Epilepsy in the Belgian breeds is not an issue of "BYBing" or popularity. Wish it were that simple though!

    This is detailed info on the coat genetics of the Belgian breeds. http://www.belgiansworld.com/belgian-shepherds-info-coat-genetics.htm

    Degree of sociability in the Belgians can vary even with individuals within a litter. While the ideal should be dogs who are "aloof" towards strangers, it's rare for an entire litter to all be ideal in any area. When aloof is the ideal, you will get dogs who falling outside of the ideal who are suspicious or weird about strangers. I suspect that being anti-social is a trait that probably goes back as far in their history as you can trace. Modern times generally don't call for dogs who are suspicious of everyone and over time, I do think that has been bred away from in it's most extreme form, even within the working/sport population. However, dogs who are very suspicious, intolerant of stranger interaction and very naturally guardy do exist within all of the Belgian breeds/varieties and in all lines. My friends and I have taken to referring to these dogs as "No Touch Belgians", fondly since we've all known and loved at least a couple such dogs. On the opposite end of the spectrum, I've known and owned some very social Belgians. And I'd say many are somewhere in between. There really is a quite a range and where an individual falls depends on both genetics and experiences.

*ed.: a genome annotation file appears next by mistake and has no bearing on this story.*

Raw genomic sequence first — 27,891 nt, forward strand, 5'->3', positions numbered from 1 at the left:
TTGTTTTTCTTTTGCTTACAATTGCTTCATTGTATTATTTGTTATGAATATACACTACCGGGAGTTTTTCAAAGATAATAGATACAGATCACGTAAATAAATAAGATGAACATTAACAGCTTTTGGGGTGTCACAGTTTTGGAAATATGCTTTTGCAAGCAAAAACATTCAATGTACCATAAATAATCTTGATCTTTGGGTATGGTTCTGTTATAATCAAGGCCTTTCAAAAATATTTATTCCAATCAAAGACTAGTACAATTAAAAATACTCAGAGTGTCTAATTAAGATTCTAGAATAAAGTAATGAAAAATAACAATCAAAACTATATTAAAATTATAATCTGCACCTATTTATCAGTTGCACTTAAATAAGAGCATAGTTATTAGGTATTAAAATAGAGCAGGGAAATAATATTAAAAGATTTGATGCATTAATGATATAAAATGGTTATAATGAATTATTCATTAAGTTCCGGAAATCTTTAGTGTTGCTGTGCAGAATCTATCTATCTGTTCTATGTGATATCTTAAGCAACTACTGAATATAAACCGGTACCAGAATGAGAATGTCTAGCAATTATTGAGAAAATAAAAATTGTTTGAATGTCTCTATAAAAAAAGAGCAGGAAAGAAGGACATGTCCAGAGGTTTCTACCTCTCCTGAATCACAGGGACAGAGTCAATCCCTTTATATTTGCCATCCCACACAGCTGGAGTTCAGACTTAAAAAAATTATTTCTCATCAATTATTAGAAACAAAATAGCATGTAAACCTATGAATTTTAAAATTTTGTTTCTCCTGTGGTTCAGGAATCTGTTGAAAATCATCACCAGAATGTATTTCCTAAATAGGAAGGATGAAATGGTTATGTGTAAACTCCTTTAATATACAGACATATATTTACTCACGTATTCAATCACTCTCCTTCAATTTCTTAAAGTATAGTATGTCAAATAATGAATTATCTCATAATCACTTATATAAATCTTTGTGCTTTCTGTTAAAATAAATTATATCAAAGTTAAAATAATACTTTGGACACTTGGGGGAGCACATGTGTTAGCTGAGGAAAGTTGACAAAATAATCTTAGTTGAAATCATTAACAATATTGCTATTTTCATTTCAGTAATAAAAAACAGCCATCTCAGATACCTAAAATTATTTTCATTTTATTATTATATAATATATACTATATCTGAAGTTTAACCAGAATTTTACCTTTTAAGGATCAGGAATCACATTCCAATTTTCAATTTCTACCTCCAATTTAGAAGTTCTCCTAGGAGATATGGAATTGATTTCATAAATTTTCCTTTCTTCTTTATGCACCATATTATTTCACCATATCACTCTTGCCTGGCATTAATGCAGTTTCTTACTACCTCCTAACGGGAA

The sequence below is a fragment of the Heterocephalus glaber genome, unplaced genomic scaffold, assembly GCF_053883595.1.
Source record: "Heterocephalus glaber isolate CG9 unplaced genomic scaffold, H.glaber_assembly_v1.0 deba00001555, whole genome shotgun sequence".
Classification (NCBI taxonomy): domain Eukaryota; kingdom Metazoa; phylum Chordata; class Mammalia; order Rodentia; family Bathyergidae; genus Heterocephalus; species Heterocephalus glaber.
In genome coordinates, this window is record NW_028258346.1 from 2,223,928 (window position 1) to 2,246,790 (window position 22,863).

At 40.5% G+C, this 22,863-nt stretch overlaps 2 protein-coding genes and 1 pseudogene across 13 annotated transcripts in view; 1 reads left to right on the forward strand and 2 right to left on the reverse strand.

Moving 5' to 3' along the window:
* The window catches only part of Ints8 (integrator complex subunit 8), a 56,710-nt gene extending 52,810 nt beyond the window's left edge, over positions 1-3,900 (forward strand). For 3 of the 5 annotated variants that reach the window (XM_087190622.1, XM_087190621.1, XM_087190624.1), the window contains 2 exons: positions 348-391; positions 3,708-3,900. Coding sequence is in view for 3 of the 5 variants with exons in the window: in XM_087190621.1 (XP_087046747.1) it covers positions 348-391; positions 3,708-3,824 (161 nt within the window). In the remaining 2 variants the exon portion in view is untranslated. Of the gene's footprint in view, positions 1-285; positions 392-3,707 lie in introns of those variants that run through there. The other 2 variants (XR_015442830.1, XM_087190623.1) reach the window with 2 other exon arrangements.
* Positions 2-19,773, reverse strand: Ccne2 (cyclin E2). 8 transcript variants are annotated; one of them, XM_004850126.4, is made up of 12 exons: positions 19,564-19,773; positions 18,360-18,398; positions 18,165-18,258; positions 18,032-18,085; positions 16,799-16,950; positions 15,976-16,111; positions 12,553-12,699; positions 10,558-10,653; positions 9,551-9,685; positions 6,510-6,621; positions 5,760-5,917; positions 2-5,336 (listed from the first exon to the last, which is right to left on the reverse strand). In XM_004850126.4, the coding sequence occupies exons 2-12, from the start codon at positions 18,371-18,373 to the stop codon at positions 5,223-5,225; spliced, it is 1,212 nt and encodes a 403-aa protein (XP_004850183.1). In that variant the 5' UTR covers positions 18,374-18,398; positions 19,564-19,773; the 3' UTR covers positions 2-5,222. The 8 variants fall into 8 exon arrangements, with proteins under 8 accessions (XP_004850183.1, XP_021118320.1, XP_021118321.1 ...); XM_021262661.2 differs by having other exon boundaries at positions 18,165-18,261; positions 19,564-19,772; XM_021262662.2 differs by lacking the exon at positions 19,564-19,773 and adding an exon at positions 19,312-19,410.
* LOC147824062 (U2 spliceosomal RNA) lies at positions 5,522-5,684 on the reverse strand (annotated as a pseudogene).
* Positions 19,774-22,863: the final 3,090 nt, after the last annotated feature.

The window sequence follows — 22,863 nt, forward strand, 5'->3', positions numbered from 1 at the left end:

8. Red Chrome

    Red Chrome New Member

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    I just want to say that I LOVE the Belgian breeds Aloofness! One day I would like a Belgian but not sure what type yet! I know it will be a LOOOONG time!
     
  9. Maliraptor

    Maliraptor Bite me.

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    This can be the "downside" in some people's estimation. Dealing with a non-social dog is NOT something everyone wants to do. I have one here (Frankie) and she is definitely "No Touch Belgian" lol. My last competition dog was this way also, but by 4 or 5 he would allow someone to randomly pet him.